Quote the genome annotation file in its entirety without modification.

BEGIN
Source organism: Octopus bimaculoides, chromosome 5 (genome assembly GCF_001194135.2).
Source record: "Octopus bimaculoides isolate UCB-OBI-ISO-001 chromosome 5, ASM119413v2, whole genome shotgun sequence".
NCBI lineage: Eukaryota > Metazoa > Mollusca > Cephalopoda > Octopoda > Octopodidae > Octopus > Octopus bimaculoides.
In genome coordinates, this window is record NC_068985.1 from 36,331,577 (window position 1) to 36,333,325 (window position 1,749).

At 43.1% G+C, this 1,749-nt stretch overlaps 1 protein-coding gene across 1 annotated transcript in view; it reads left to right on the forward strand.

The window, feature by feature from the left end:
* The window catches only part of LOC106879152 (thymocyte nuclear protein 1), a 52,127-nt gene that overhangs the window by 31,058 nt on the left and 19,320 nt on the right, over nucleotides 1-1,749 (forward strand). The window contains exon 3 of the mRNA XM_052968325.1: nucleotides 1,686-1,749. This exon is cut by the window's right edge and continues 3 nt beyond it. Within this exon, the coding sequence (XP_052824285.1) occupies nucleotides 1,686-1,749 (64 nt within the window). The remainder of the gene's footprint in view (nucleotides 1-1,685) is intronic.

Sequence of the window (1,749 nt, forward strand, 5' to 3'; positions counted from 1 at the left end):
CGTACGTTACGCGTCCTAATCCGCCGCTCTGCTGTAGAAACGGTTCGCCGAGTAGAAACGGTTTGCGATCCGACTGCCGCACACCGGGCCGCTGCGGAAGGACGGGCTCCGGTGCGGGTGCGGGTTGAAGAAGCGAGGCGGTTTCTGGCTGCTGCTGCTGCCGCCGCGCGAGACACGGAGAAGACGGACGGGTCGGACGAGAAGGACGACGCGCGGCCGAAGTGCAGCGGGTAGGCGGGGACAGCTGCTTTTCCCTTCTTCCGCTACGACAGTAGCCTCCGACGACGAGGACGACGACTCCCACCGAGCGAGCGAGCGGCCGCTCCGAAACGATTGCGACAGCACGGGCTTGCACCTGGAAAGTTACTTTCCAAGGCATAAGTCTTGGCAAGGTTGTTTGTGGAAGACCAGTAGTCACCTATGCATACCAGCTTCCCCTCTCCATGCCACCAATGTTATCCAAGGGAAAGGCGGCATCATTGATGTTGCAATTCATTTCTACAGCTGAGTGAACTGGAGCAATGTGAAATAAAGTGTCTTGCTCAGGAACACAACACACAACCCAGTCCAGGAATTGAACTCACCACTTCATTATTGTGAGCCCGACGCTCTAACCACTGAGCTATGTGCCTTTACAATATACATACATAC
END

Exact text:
Source organism: Octopus bimaculoides, chromosome 5 (genome assembly GCF_001194135.2).
Source record: "Octopus bimaculoides isolate UCB-OBI-ISO-001 chromosome 5, ASM119413v2, whole genome shotgun sequence".
NCBI lineage: Eukaryota > Metazoa > Mollusca > Cephalopoda > Octopoda > Octopodidae > Octopus > Octopus bimaculoides.
In genome coordinates, this window is record NC_068985.1 from 36,331,577 (window position 1) to 36,333,325 (window position 1,749).

At 43.1% G+C, this 1,749-nt stretch overlaps 1 protein-coding gene across 1 annotated transcript in view; it reads left to right on the forward strand.

The window, feature by feature from the left end:
* The window catches only part of LOC106879152 (thymocyte nuclear protein 1), a 52,127-nt gene that overhangs the window by 31,058 nt on the left and 19,320 nt on the right, over nucleotides 1-1,749 (forward strand). The window contains exon 3 of the mRNA XM_052968325.1: nucleotides 1,686-1,749. This exon is cut by the window's right edge and continues 3 nt beyond it. Within this exon, the coding sequence (XP_052824285.1) occupies nucleotides 1,686-1,749 (64 nt within the window). The remainder of the gene's footprint in view (nucleotides 1-1,685) is intronic.

Sequence of the window (1,749 nt, forward strand, 5' to 3'; positions counted from 1 at the left end):
CGTACGTTACGCGTCCTAATCCGCCGCTCTGCTGTAGAAACGGTTCGCCGAGTAGAAACGGTTTGCGATCCGACTGCCGCACACCGGGCCGCTGCGGAAGGACGGGCTCCGGTGCGGGTGCGGGTTGAAGAAGCGAGGCGGTTTCTGGCTGCTGCTGCTGCCGCCGCGCGAGACACGGAGAAGACGGACGGGTCGGACGAGAAGGACGACGCGCGGCCGAAGTGCAGCGGGTAGGCGGGGACAGCTGCTTTTCCCTTCTTCCGCTACGACAGTAGCCTCCGACGACGAGGACGACGACTCCCACCGAGCGAGCGAGCGGCCGCTCCGAAACGATTGCGACAGCACGGGCTTGCACCTGGAAAGTTACTTTCCAAGGCATAAGTCTTGGCAAGGTTGTTTGTGGAAGACCAGTAGTCACCTATGCATACCAGCTTCCCCTCTCCATGCCACCAATGTTATCCAAGGGAAAGGCGGCATCATTGATGTTGCAATTCATTTCTACAGCTGAGTGAACTGGAGCAATGTGAAATAAAGTGTCTTGCTCAGGAACACAACACACAACCCAGTCCAGGAATTGAACTCACCACTTCATTATTGTGAGCCCGACGCTCTAACCACTGAGCTATGTGCCTTTACAATATACATACATAC